WTAMU attracts athletes from around the world

Melissa Bauer-Herzog

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Daniel Angloher plays against Midwestern State. Photo by Melissa Bauer-Herzog.

Daniel Angloher plays against Midwestern State. Photo by Melissa Bauer-Herzog.

While the United States has struggled with its political image in recent years, its reputation when it comes to college sports both for the athletes and the fans is still intact. And this reputation can be credited for attracting college athletes from all over the world.

“The fans are way more fanatical than [Thailand] but I love it. It’s so fun to be out there and play a sport or even be in the crowd. It’s just fun, I love it,” golfer Hammerli Sriyai said.

America places a lot of significance on college athletics, offering college scholarships that aren’t available to athletes in other countries. This, among other reasons, attracts international athletes to colleges all over the US.

WTAMU doesn’t escape the notice of these athletes when they make their college choices.In 2011, 14 international players have competed in eight different WT sports. The men’s and women’s soccer teams account for over half of these players followed by the cross country teams with five players. Other sports, such as baseball, have one or two international players each.

However, the rosters of all eight sports read more like a world map than a United States map. Athletes from Thailand to Kenya and everywhere in between can be seen on WT fields nearly every weekend. And while some athletes may make their way here because of the scholarships offered, others have other personal reasons for coming.

“I came here to fulfill a dream. In Canada there’s not as much drive for sports,” soccer player Melanie Shannon said. “I chose [WT] because the coaching staff is great and although they are your coaches, they are also your family and look up for you.”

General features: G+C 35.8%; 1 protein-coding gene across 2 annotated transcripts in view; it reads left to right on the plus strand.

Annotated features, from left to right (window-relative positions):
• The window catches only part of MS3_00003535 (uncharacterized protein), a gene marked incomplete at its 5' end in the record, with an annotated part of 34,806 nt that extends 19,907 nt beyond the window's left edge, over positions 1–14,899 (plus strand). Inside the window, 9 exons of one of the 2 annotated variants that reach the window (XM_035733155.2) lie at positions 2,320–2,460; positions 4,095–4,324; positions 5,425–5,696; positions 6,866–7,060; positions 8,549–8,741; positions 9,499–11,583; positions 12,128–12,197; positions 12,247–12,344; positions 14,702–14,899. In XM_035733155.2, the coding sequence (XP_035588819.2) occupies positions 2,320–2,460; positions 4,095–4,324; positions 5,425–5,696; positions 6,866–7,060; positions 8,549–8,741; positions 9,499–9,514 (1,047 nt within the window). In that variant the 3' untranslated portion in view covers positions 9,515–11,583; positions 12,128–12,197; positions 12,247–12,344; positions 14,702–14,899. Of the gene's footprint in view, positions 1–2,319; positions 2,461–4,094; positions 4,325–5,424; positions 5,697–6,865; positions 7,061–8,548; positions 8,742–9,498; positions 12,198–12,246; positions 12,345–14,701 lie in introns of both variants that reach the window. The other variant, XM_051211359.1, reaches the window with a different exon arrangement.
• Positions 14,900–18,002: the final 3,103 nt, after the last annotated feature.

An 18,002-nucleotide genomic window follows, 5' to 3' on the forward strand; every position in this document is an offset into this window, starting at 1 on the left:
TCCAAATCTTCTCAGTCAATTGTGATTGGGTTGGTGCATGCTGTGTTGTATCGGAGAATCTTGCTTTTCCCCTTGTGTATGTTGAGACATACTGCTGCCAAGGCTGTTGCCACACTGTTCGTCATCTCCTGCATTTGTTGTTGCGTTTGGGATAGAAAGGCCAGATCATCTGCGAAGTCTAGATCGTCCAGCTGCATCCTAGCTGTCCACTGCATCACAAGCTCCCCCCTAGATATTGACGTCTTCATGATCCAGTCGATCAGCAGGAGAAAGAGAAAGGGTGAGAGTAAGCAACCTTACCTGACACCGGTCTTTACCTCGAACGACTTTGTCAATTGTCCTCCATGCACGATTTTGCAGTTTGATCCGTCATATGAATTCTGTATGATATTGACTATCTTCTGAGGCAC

In some countries, it isn’t just an individual choice but every player’s dream to go to school and play in America from the time they are young.

“Every junior golfer’s dream in Thailand is to come to college in America. I like the way American schools work,” Hammerli Sriyai said. “I got to meet my coach and she was really nice and I got to see the campus so WT worked for me. It’s perfect, so that’s why I’m here.”

While America doesn’t focus on a select few sports the way other countries do, the more all-in-nature of American players is also a change to players from other countries. To some players it is a welcome change that pushes them even harder.

“The morale of the team is better here. Everyone wants to win and gives 100 percent. That’s kind of different than back home; sometimes people are like ‘yeah, I don’t really want to play today’. [The attitude’s] really good here,” German soccer player Daniel Angloher said.

To Becky McMullen, the change of both the game’s pace and the fitness of players here compared to England was something she had to learn to adapt to. However, playing on an American team has been a valuable experience for her on the field.

“It is very different how we play in England, but you adapt. The game out here is a lot faster and they are a lot fitter so I’ve had to adapt to that,” McMullen said.
With WT’s new sports park, it will be no surprise if more international athletes make their way on to Buffalo Sports Park fields in coming years. There’s no doubt the experience will not only be a valuable one for those who come here from other countries, but for American students at WT as well.

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WTAMU attracts athletes from around the world